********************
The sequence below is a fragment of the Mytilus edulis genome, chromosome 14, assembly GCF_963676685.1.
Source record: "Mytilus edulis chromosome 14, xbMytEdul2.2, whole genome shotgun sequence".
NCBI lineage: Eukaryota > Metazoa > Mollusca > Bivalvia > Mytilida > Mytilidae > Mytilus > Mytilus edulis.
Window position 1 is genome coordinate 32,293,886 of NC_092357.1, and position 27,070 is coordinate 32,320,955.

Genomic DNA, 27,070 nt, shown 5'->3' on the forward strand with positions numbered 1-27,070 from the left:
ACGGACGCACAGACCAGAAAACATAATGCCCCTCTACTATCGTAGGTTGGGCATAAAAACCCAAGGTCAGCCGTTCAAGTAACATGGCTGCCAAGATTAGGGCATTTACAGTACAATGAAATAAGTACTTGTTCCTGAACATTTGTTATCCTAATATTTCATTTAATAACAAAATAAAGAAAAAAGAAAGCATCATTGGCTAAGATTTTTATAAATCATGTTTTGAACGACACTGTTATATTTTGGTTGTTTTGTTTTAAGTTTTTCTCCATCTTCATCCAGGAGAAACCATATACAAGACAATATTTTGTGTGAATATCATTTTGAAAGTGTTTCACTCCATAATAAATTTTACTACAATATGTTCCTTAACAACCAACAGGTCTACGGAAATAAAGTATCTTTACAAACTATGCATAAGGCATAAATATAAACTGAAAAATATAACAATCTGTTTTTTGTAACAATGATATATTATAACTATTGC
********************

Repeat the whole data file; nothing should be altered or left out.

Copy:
The sequence below is a fragment of the Mytilus edulis genome, chromosome 14, assembly GCF_963676685.1.
Source record: "Mytilus edulis chromosome 14, xbMytEdul2.2, whole genome shotgun sequence".
NCBI lineage: Eukaryota > Metazoa > Mollusca > Bivalvia > Mytilida > Mytilidae > Mytilus > Mytilus edulis.
Window position 1 is genome coordinate 32,293,886 of NC_092357.1, and position 27,070 is coordinate 32,320,955.

Genomic DNA, 27,070 nt, shown 5'->3' on the forward strand with positions numbered 1-27,070 from the left:
ACGGACGCACAGACCAGAAAACATAATGCCCCTCTACTATCGTAGGTTGGGCATAAAAACCCAAGGTCAGCCGTTCAAGTAACATGGCTGCCAAGATTAGGGCATTTACAGTACAATGAAATAAGTACTTGTTCCTGAACATTTGTTATCCTAATATTTCATTTAATAACAAAATAAAGAAAAAAGAAAGCATCATTGGCTAAGATTTTTATAAATCATGTTTTGAACGACACTGTTATATTTTGGTTGTTTTGTTTTAAGTTTTTCTCCATCTTCATCCAGGAGAAACCATATACAAGACAATATTTTGTGTGAATATCATTTTGAAAGTGTTTCACTCCATAATAAATTTTACTACAATATGTTCCTTAACAACCAACAGGTCTACGGAAATAAAGTATCTTTACAAACTATGCATAAGGCATAAATATAAACTGAAAAATATAACAATCTGTTTTTTGTAACAATGATATATTATAACTATTGC